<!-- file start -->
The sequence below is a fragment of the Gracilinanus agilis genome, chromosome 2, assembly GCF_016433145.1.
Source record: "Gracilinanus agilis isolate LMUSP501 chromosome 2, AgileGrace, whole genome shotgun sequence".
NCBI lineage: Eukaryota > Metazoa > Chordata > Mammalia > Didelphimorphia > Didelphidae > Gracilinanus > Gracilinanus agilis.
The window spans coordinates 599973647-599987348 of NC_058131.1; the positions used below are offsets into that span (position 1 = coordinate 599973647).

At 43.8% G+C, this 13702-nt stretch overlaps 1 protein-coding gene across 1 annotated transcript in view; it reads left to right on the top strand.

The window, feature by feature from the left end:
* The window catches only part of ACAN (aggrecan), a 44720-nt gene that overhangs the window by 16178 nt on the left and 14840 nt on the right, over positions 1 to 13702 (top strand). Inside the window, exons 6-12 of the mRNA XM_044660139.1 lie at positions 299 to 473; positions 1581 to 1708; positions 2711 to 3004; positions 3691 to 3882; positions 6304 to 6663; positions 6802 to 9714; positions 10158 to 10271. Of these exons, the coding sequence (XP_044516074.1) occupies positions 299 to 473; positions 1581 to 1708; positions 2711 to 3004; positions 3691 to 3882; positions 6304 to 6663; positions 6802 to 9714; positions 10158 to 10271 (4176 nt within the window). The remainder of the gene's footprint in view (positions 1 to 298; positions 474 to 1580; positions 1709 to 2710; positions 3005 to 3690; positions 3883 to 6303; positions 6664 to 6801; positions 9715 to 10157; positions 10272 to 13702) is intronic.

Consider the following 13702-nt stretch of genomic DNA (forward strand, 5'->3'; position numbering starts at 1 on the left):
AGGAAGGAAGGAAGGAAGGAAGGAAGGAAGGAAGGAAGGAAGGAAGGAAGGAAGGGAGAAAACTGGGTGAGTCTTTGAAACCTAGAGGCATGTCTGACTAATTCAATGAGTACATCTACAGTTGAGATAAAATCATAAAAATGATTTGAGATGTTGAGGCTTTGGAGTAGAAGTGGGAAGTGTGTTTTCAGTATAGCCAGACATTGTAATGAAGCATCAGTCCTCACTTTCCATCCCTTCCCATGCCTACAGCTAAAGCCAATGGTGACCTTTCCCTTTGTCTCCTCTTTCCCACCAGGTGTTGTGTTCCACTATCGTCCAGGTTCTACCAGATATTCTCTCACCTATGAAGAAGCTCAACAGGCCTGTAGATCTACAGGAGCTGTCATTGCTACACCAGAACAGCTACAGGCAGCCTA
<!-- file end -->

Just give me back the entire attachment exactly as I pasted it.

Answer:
The sequence below is a fragment of the Gracilinanus agilis genome, chromosome 2, assembly GCF_016433145.1.
Source record: "Gracilinanus agilis isolate LMUSP501 chromosome 2, AgileGrace, whole genome shotgun sequence".
NCBI lineage: Eukaryota > Metazoa > Chordata > Mammalia > Didelphimorphia > Didelphidae > Gracilinanus > Gracilinanus agilis.
The window spans coordinates 599973647-599987348 of NC_058131.1; the positions used below are offsets into that span (position 1 = coordinate 599973647).

At 43.8% G+C, this 13702-nt stretch overlaps 1 protein-coding gene across 1 annotated transcript in view; it reads left to right on the top strand.

The window, feature by feature from the left end:
* The window catches only part of ACAN (aggrecan), a 44720-nt gene that overhangs the window by 16178 nt on the left and 14840 nt on the right, over positions 1 to 13702 (top strand). Inside the window, exons 6-12 of the mRNA XM_044660139.1 lie at positions 299 to 473; positions 1581 to 1708; positions 2711 to 3004; positions 3691 to 3882; positions 6304 to 6663; positions 6802 to 9714; positions 10158 to 10271. Of these exons, the coding sequence (XP_044516074.1) occupies positions 299 to 473; positions 1581 to 1708; positions 2711 to 3004; positions 3691 to 3882; positions 6304 to 6663; positions 6802 to 9714; positions 10158 to 10271 (4176 nt within the window). The remainder of the gene's footprint in view (positions 1 to 298; positions 474 to 1580; positions 1709 to 2710; positions 3005 to 3690; positions 3883 to 6303; positions 6664 to 6801; positions 9715 to 10157; positions 10272 to 13702) is intronic.

Consider the following 13702-nt stretch of genomic DNA (forward strand, 5'->3'; position numbering starts at 1 on the left):
AGGAAGGAAGGAAGGAAGGAAGGAAGGAAGGAAGGAAGGAAGGAAGGAAGGAAGGGAGAAAACTGGGTGAGTCTTTGAAACCTAGAGGCATGTCTGACTAATTCAATGAGTACATCTACAGTTGAGATAAAATCATAAAAATGATTTGAGATGTTGAGGCTTTGGAGTAGAAGTGGGAAGTGTGTTTTCAGTATAGCCAGACATTGTAATGAAGCATCAGTCCTCACTTTCCATCCCTTCCCATGCCTACAGCTAAAGCCAATGGTGACCTTTCCCTTTGTCTCCTCTTTCCCACCAGGTGTTGTGTTCCACTATCGTCCAGGTTCTACCAGATATTCTCTCACCTATGAAGAAGCTCAACAGGCCTGTAGATCTACAGGAGCTGTCATTGCTACACCAGAACAGCTACAGGCAGCCTA